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Six Nations chief says 'Caledonia crisis' presents opportunity to learn from colonial past

Six Nations of the Grand River's elected chief is calling on people across Canada to listen to the concerns raised by demonstrators and understand the colonial context behind the "Caledonia crisis."

Mark Hill says elected council doesn't support 'violence and destruction'

Mark Hill, elected chief of Six Nations of the Grand River, said he's spoken with provincial and federal officials about the situation at McKenzie Meadows. (Dan Taekema/CBC)

Six Nations of the Grand River's elected chief is calling on people across Canada to listen to the concerns raised by demonstrators and understand the colonial context behind the "Caledonia crisis."

Mark Hill is also asking for dialogue among the parties involved and says the elected council doesn't support anything that will lead to violence or destruction.

The chief issued a video statement about the situation at McKenzie Meadows Monday evening, roughly three weeks after a group of Six Nations residents began occupying the residential development.

"The issues underpinning this crisis go much deeper and much further than this plot of land, It is the result of a colonial history that has silenced and oppressed generations of our peoples," he said.

Demonstrators began occupying the site, slated to become a housing development with hundreds of homes, on July 19. They renamed it "1492 Land Back Lane" and created a Facebook page by the same name where they've been sharing updates.

"Mackenzie Meadows is one of several housing developments within the area that are directly violating the sovereignty of the Haudenosaunee," states the page. "We remain firm in our stance that action must be taken to stop the ongoing development of our lands."

Hill's message included a call for unity among Six Nations members.

"This is an opportunity for us to come together, to tackle our problems together and in a way that is consistent with our traditional values of compassion, cooperation, sharing, honesty and integrity," said the chief, who was elected after the development process had already begun.

However, there are disagreements between the demonstrators and elected council.

The development went ahead following community meetings and after the council was "accommodated" with 42.3 acres and $325,000.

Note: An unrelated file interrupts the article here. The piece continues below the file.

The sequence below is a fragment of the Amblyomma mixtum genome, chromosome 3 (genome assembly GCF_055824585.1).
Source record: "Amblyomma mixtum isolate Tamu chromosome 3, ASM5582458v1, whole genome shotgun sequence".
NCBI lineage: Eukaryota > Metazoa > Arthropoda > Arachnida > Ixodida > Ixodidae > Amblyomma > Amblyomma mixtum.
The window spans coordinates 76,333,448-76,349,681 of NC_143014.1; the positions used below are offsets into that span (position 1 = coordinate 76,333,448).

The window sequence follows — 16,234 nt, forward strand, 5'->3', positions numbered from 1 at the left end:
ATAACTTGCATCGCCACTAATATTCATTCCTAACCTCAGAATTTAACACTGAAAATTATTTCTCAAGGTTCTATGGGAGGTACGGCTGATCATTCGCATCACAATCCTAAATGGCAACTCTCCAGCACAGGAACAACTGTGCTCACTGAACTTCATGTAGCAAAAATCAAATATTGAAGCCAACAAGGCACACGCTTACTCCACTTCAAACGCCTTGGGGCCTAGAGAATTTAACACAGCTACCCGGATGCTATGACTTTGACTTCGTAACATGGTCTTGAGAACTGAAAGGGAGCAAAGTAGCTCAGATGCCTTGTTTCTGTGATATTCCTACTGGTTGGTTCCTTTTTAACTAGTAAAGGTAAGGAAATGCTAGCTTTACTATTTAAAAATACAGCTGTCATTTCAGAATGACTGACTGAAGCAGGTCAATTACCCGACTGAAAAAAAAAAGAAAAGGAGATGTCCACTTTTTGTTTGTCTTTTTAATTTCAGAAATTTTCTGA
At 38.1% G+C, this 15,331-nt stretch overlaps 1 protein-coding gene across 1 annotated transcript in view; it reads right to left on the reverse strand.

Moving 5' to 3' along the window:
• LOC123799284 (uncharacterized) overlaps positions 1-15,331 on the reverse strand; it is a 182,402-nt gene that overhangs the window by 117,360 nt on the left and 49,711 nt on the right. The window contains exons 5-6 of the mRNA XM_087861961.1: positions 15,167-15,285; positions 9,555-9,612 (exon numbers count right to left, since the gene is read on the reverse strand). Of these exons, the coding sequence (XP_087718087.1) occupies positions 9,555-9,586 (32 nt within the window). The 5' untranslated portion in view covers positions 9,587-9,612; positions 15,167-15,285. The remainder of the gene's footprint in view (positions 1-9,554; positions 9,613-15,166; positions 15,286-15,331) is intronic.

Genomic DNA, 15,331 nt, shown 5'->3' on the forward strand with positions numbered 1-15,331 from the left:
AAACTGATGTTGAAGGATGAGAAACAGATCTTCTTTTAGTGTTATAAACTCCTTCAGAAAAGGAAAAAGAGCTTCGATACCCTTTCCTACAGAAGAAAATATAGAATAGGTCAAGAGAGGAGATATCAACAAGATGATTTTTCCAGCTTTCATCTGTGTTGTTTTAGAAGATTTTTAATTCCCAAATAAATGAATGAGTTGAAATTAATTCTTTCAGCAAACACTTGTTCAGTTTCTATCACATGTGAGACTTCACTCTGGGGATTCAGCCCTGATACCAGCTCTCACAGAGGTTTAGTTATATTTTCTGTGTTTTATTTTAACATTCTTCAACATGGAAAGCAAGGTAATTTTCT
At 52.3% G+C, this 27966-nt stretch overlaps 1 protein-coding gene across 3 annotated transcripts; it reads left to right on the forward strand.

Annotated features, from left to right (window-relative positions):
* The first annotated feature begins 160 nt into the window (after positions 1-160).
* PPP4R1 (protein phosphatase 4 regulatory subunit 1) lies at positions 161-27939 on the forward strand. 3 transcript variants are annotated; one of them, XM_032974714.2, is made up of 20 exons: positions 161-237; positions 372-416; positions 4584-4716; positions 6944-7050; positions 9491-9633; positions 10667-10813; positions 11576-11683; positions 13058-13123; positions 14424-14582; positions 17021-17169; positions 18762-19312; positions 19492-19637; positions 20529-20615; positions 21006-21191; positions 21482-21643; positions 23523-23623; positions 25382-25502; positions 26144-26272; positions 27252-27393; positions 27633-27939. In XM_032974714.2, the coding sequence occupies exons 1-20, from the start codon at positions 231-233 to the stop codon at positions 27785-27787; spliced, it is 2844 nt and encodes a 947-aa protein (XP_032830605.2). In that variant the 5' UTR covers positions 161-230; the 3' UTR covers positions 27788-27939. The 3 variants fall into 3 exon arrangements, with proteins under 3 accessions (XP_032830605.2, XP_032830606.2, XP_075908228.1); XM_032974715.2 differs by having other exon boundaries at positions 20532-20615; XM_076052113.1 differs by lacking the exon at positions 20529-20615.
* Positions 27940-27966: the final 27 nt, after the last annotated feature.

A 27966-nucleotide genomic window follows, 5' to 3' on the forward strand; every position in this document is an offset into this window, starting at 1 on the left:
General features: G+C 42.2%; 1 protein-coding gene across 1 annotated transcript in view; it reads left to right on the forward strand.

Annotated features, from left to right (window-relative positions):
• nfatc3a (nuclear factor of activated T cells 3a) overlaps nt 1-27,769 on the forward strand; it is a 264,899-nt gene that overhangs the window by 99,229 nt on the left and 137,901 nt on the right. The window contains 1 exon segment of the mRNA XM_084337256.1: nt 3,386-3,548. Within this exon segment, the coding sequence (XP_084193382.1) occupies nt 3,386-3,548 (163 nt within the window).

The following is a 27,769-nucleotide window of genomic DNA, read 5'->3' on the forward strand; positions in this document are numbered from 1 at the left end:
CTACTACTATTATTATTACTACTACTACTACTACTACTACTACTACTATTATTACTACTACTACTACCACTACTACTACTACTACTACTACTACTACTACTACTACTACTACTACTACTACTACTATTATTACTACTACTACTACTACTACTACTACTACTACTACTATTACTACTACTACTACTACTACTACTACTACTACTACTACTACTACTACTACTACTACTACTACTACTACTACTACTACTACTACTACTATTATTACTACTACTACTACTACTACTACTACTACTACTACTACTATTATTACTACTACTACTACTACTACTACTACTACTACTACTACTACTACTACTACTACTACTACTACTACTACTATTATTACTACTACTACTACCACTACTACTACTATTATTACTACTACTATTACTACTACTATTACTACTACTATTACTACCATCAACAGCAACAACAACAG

But demonstrators say the elected council only represents a fraction of the more than 27,000 people who live on Six Nations and that not enough consultation was done.

They clashed with the OPP on August 5 when a large number of officers tried to clear the camp while helping enforce a court order. Police say officers were hit with large rocks. They arrested several people and say they responded with "non-lethal force," including firing a rubber bullet.

Following the arrests, barriers were erected across roads and a rail line, blocking access around Caledonia.

The McKenzie Meadows developers — Ballantry and Losani Homes — secured an extension to the court order for demonstrators to leave the site on Friday.

Haldimand County also obtained a court order barring anyone from blocking local streets, sparking speculation about another police raid.

OPP spokesperson Const. Rod LeClair, said Monday that he did not have any updates on when the court injunction will be delivered, but said officers will remain in the area in the meantime.

"I encourage all sides and each and every person involved to carefully consider the actions they take and the impact those actions will have on this situation," said Hill in his statement. "We do not support any actions that would lead to violence and destruction."

An OPP officer guides car past a blockade on Argyle Street, south of Caledonia on August 5, 2020. (Dan Taekema/CBC)

Canada values relationship with Six Nations

The chief said he's been in contact with provincial and federal officials about the situation, including Premier Doug Ford and Minister of Indigenous Services Marc Miller.

In a statement to CBC News a spokesperson for Carolyn Bennett, Minister of Crown-Indigenous Relations, said Canada "deeply values" its relationships with Six Nations and is committed to working to address its historical land claims.

"We believe the best way to resolve outstanding issues is through a respectful and collaborative dialogue while also respecting the right of individuals to engage in peaceful protests," wrote Emily Williams. 

"With regard to the McKenzie Meadows Caledonia housing development, it is our hope that the parties involved continue to work together to find a constructive, respectful, and positive way forward."

Hill said he and the rest of the elected council are spearheading an effort to create a "table" where different groups can gather to discuss what's going on in a "safe and inclusive environment."

He's encouraging open conversation guided by compassion and a willingness to listen and understand.

Demonstrators have occupied the McKenzie Meadow site for just over three weeks, dubbing it 1492 Land Back Lane. (Skyler Williams/Facebook)

In his statement, Hill said he's been down to McKenzie Meadows and found common ground with the people there.

"We both agree that the health and safety of everyone involved is the primary concern," he said, adding his goal is to keep lines of communication open.

"This is a chance for us to learn from the colonial past, to do this right and to do it together."

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